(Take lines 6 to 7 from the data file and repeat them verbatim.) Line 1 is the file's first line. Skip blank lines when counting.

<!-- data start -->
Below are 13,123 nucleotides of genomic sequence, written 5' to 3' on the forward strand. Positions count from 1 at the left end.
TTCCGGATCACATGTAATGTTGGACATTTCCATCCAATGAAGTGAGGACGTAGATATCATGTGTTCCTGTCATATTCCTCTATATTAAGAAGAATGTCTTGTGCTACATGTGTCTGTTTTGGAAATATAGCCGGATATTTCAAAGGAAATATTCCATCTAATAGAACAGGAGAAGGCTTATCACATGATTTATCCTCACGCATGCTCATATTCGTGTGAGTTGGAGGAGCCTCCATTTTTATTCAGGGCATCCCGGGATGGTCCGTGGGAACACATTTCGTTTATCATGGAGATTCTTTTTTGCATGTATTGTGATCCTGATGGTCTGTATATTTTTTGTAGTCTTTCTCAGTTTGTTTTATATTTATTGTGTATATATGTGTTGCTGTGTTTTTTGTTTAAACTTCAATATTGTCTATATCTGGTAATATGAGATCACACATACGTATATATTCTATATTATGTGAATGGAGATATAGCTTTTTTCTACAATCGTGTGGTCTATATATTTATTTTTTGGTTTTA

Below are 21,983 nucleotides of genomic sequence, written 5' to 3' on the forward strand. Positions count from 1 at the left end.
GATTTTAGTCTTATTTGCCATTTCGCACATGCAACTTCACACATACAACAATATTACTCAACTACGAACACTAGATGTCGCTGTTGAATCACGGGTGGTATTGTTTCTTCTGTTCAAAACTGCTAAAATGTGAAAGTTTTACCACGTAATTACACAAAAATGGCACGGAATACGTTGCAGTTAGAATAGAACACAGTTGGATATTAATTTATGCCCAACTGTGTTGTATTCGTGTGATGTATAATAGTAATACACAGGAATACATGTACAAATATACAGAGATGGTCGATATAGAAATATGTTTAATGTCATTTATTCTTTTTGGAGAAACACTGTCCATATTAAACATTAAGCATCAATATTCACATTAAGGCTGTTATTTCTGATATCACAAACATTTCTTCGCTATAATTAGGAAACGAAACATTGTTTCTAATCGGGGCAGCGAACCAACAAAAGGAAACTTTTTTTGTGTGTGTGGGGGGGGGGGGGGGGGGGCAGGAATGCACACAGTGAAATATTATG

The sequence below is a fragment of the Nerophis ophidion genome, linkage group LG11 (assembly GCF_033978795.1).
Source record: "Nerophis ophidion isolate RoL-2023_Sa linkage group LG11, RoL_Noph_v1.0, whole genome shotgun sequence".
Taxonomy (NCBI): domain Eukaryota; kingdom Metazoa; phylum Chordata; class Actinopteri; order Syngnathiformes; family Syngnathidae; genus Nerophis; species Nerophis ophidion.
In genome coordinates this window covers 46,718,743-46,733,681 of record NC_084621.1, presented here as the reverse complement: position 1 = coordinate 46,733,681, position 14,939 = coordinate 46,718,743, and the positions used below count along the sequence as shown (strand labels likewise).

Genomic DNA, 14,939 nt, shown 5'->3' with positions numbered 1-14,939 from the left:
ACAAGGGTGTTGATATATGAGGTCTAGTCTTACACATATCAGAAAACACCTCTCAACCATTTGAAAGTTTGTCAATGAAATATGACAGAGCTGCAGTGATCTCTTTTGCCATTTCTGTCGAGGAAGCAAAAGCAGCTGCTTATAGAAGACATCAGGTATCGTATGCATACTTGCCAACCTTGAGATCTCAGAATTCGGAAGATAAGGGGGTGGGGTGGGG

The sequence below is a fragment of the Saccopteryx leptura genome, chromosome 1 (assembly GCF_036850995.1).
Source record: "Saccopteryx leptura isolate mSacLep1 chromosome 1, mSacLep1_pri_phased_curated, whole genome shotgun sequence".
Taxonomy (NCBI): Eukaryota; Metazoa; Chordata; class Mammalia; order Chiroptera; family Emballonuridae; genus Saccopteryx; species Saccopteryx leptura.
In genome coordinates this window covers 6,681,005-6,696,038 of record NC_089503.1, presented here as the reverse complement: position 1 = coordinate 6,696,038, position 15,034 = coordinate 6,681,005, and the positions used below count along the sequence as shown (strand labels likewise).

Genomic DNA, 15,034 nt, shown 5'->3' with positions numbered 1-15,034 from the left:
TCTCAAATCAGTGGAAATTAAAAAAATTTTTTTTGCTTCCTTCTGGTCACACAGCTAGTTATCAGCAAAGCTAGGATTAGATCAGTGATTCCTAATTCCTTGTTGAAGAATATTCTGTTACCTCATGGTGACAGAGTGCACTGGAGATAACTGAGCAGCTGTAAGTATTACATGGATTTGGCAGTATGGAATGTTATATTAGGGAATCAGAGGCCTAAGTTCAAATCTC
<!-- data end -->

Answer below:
Source record: "Nerophis ophidion isolate RoL-2023_Sa linkage group LG11, RoL_Noph_v1.0, whole genome shotgun sequence".
Taxonomy (NCBI): domain Eukaryota; kingdom Metazoa; phylum Chordata; class Actinopteri; order Syngnathiformes; family Syngnathidae; genus Nerophis; species Nerophis ophidion.